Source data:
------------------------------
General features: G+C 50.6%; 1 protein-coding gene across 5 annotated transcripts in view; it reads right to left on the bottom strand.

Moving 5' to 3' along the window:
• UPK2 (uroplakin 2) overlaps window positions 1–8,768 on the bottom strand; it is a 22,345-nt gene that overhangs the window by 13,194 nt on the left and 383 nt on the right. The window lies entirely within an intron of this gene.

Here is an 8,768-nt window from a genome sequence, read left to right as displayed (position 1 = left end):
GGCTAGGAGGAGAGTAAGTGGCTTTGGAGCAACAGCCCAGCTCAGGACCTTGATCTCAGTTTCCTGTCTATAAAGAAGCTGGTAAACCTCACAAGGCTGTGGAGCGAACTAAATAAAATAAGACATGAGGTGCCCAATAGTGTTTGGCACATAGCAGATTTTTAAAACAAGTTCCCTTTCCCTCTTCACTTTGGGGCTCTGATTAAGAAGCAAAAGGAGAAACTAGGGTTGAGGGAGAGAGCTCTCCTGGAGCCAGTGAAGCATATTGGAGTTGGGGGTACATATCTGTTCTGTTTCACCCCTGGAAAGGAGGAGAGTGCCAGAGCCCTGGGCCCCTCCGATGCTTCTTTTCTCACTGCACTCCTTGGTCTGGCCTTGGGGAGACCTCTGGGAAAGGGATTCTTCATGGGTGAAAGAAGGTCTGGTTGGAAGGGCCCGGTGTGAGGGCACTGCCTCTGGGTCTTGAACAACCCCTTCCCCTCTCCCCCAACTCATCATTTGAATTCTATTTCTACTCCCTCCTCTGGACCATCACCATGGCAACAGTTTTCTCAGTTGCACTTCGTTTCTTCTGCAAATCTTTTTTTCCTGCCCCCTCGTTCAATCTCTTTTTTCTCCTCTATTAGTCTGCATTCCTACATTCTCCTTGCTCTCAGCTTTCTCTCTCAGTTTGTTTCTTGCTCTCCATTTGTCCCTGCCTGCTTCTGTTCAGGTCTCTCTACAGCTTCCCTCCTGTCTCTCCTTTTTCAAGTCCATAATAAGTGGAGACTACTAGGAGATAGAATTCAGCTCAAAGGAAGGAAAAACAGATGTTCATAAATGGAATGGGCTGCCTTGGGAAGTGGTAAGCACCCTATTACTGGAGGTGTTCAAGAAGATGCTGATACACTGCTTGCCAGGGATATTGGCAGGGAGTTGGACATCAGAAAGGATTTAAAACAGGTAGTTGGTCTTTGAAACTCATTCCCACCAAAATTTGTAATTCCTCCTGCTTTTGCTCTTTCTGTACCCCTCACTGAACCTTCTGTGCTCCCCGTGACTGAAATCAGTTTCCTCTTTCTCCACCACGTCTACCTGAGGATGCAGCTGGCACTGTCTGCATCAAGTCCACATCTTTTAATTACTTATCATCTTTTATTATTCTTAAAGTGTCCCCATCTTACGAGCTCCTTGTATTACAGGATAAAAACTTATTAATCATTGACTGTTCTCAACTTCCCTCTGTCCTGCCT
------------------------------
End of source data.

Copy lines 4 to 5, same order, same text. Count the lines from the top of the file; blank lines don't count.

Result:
Here is an 8,768-nt window from a genome sequence, read left to right as displayed (position 1 = left end):
GGCTAGGAGGAGAGTAAGTGGCTTTGGAGCAACAGCCCAGCTCAGGACCTTGATCTCAGTTTCCTGTCTATAAAGAAGCTGGTAAACCTCACAAGGCTGTGGAGCGAACTAAATAAAATAAGACATGAGGTGCCCAATAGTGTTTGGCACATAGCAGATTTTTAAAACAAGTTCCCTTTCCCTCTTCACTTTGGGGCTCTGATTAAGAAGCAAAAGGAGAAACTAGGGTTGAGGGAGAGAGCTCTCCTGGAGCCAGTGAAGCATATTGGAGTTGGGGGTACATATCTGTTCTGTTTCACCCCTGGAAAGGAGGAGAGTGCCAGAGCCCTGGGCCCCTCCGATGCTTCTTTTCTCACTGCACTCCTTGGTCTGGCCTTGGGGAGACCTCTGGGAAAGGGATTCTTCATGGGTGAAAGAAGGTCTGGTTGGAAGGGCCCGGTGTGAGGGCACTGCCTCTGGGTCTTGAACAACCCCTTCCCCTCTCCCCCAACTCATCATTTGAATTCTATTTCTACTCCCTCCTCTGGACCATCACCATGGCAACAGTTTTCTCAGTTGCACTTCGTTTCTTCTGCAAATCTTTTTTTCCTGCCCCCTCGTTCAATCTCTTTTTTCTCCTCTATTAGTCTGCATTCCTACATTCTCCTTGCTCTCAGCTTTCTCTCTCAGTTTGTTTCTTGCTCTCCATTTGTCCCTGCCTGCTTCTGTTCAGGTCTCTCTACAGCTTCCCTCCTGTCTCTCCTTTTTCAAGTCCATAATAAGTGGAGACTACTAGGAGATAGAATTCAGCTCAAAGGAAGGAAAAACAGATGTTCATAAATGGAATGGGCTGCCTTGGGAAGTGGTAAGCACCCTATTACTGGAGGTGTTCAAGAAGATGCTGATACACTGCTTGCCAGGGATATTGGCAGGGAGTTGGACATCAGAAAGGATTTAAAACAGGTAGTTGGTCTTTGAAACTCATTCCCACCAAAATTTGTAATTCCTCCTGCTTTTGCTCTTTCTGTACCCCTCACTGAACCTTCTGTGCTCCCCGTGACTGAAATCAGTTTCCTCTTTCTCCACCACGTCTACCTGAGGATGCAGCTGGCACTGTCTGCATCAAGTCCACATCTTTTAATTACTTATCATCTTTTATTATTCTTAAAGTGTCCCCATCTTACGAGCTCCTTGTATTACAGGATAAAAACTTATTAATCATTGACTGTTCTCAACTTCCCTCTGTCCTGCCT